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  • 1.
    Abbott, Allan
    et al.
    Department of Physical Therapy, Karolinska University Hospital; Department of Clinical Science, Intervention and Technology, Division of Orthopaedics, Karolinska Institute, Stockholm, Sweden.
    Tyni-Lenné, Raija
    Department of Physical Therapy, Karolinska University Hospital, Stockholm, Sweden.
    Hedlund, Rune
    Department for Orthopaedics, Institute for Clinical Sciences, Sahlgrenska University Hospital, Gothenburg, Sweden.
    Early rehabilitation targeting cognition, behaviour and motor function after lumbar fusion: A randomized controlled trial2010In: Spine, ISSN 0362-2436, E-ISSN 1528-1159, Vol. 35, no 8, p. 848-857Article in journal (Refereed)
    Abstract [en]

    Study Design - Open label randomized controlled trial with 3-, 6-, 12-month, and 2- to 3-year follow-up.

    Objective - To investigate the effectiveness of a psychomotor therapy focusing on cognition, behavior, and motor relearning compared with exercise therapy applied during the first 3 months after lumbar fusion.

    Summary of Background Data - Postoperative management after lumbar fusion commonly focuses on analgesic pain control and activities of daily living. After 3 months, exercise therapy is often implemented. No randomized controlled trial has investigated early rehabilitation techniques conducted during the first 3 months after surgery.

    Methods - The study recruited 107 patients, aged 18 to 65 years, selected for lumbar fusion because of 12 months of symptomatic spinal stenosis, spondylosis, degenerative/isthmic spondylolisthesis, or degenerative disc disease. The exercise therapy group received a home program focusing on pain contingent training of back, abdominal, and leg muscle functional strength and endurance, stretching, and cardiovascular fitness. The psychomotor therapy group received a home program and 3 outpatient sessions focusing on modifying maladaptive pain cognitions, behaviors, and motor control. Rated questionnaires investigating functional disability, pain, health-related quality of life, functional self-efficacy, outcome expectancy, fear of movement/(re)injury, and coping were assessed at 3, 6, 12 months, and 2 to 3 years after surgery.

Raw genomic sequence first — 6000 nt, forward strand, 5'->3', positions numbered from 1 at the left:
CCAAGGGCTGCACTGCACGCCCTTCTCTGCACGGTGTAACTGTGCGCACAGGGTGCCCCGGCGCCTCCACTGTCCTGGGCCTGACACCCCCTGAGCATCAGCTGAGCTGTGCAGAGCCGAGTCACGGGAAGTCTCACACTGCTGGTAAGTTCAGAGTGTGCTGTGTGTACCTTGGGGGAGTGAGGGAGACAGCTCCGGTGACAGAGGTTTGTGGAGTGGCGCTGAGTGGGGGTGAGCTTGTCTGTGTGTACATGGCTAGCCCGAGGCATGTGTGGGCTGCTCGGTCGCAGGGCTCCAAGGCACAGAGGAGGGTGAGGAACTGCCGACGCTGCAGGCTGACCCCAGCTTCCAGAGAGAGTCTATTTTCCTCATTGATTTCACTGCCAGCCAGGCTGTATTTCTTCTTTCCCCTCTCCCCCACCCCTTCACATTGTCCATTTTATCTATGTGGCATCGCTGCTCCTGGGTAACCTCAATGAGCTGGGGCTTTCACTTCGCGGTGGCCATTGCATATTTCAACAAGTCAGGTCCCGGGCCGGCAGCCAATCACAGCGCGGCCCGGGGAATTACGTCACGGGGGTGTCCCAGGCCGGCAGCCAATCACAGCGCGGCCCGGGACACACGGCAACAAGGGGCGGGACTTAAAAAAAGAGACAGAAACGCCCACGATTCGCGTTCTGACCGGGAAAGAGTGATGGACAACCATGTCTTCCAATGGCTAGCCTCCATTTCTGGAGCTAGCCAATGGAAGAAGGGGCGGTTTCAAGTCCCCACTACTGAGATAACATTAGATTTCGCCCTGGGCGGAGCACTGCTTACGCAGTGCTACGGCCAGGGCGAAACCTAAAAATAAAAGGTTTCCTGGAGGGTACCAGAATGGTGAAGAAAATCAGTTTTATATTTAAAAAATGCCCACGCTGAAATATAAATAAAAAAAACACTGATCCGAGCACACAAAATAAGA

Results - Follow-up rates were 93% at 12 months and 81% at 2 to 3 years after surgery. Psychomotor therapy improved functional disability, self-efficacy, outcome expectancy, and fear of movement/(re)injury significantly more than exercise therapy at respective follow-up occasions. Similar results occurred for pain coping but group differences were nonsignificant at 2 to 3 years follow-up. Potentially clinical relevant higher reoperation rates occurred after psychomotor therapy but rates were within normal ranges.

    Conclusion - The study shows that postoperative rehabilitation can be safely implemented during the first 3 months after lumbar fusion and should include measures to modify psychological as well as motor functions.

  • 2.
    Andersson, Eleonor I.
    et al.
    Linköping University, Faculty of Health Sciences.
    Lin, Christine C.
    University Sydney.
    Smeets, Rob J. E. M.
    Adelante Zorggrp.
    Performance Tests in People With Chronic Low Back Pain Responsiveness and Minimal Clinically Important Change2010In: Spine, ISSN 0362-2436, E-ISSN 1528-1159, Vol. 35, no 26, p. E1559-E1563Article in journal (Refereed)
    Abstract [en]